An administrative law judge has ruled that Hooters should be issued liquor permits for its planned location on Throckmorton Street in downtown Fort Worth.
The ruling comes after pleas from nearby residents and downtown officials, who asked that the permits not be issued because the restaurant would be too noisy, cause an increase in crime and would be inappropriate for the area partly due to the skimpy uniforms worn by its waitresses.
A hearing was held in August by the State Office of Administrative Hearings at the request of the Texas Alcoholic Beverage Commission after the protest was filed against the Hooters permit application.
In a 63-page opinion issued last Wednesday, Judge Robert F. Jones Jr. said the Hooters restaurant will be in an area designated by the city for liquor permits and is properly zoned. He also wrote that he found no evidence that the Hooters waitress uniform “violates the public sense of decency.”
“A preponderance of the evidence demonstrates that the proposed location is in compliance with all applicable Fort Worth ordinances,” Jones said.
Jones said the restaurant chain should be issued its mixed-beverage permit and a permit to serve liquor during late hours.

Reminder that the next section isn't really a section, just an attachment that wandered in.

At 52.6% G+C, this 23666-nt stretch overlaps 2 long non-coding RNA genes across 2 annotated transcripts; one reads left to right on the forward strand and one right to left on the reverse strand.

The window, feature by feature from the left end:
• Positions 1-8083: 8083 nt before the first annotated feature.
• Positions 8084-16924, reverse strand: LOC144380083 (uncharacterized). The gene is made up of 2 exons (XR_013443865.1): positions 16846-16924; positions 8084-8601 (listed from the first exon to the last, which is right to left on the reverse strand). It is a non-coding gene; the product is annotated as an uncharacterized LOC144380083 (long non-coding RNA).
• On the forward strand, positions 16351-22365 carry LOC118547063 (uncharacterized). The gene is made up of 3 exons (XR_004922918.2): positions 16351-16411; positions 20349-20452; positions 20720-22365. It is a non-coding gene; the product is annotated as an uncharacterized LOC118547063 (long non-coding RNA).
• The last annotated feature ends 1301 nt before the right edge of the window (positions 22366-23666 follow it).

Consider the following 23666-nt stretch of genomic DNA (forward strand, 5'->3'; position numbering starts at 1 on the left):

Mark Whittle, Hooters senior vice president of development, said the company is pleased with the ruling but will wait to start construction until the license is “in hand.”
“We’re very happy that we should have the opportunity here in a few weeks to start on the restaurant,” Whittle said.
The group that protested the license has 15 days to file an appeal with the judge. Attorneys for the protesting group did not respond to a request for comment.
Hooters has been planning the downtown restaurant, at 150 Throckmorton in the City Place office towers, for more than a year. It had hoped to have the restaurant open this past June.
Earlier this year, the restaurant won permission from the Downtown Design Review Board to include a patio. It obtained building permits from Fort Worth in June and plans to spend about $1 million on construction, Whittle said.
Some residents in Sundance West, an apartment building across Throckmorton at Second Street, opposed the location. And Johnny Campbell, president and CEO of Sundance Square, told the judge that Hooters was not compatible with the residential neighborhood near Throckmorton.
Jones noted that nearby restaurants, including the adjacent Wild Salsa, were issued liquor permits and that the “Hooters Girl uniform is at least as decorous as the clothing displayed at Flying Saucer,” a Sundance Square restaurant and bar.